In this poster session, Stanford researchers will share results from a literature review that consisted of 11 studies gleaned in April of this year from Medline, Embase, and Cochrane databases that addressed the use of chest MRI to identify lung nodules equal to or greater than 4 mm that are suspicious for malignancy. The studies included data from 963 patients and 1,149 nodules and used chest CT as the performance comparison standard. The investigators compared the two modalities' per-lesion and per-patient sensitivity and specificity.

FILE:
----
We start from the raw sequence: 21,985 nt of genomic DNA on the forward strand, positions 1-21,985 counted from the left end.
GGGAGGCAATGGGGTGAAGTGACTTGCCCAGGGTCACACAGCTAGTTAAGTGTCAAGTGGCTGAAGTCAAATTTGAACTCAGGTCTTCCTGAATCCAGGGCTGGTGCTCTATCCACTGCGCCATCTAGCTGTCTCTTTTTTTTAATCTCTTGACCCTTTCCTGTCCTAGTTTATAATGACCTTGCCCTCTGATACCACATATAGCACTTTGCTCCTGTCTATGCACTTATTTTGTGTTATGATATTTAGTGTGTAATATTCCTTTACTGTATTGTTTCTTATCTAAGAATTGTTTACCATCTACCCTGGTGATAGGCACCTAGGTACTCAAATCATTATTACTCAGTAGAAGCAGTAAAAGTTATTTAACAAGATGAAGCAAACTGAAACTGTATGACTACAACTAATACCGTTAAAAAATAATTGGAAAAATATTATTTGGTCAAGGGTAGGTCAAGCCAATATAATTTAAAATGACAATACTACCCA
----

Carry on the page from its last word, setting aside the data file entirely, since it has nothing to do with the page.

What did the study find? Per-lesion sensitivity of MRI was 88% for detecting suspicious lung nodules between 4 mm and 30 mm; its sensitivity for nodules less than 10 mm was 85% and its sensitivity for nodules 10 mm to 30 mm was 99%. Finally, MRI's per-patient specificity was 94%.
"Chest MRI can be a reasonable alternative to CT in the detection and follow-up of pulmonary nodules equal to or less than 4 mm in patients with a high radiation burden," the team concluded in its abstract.
Learn more by sitting in on this presentation.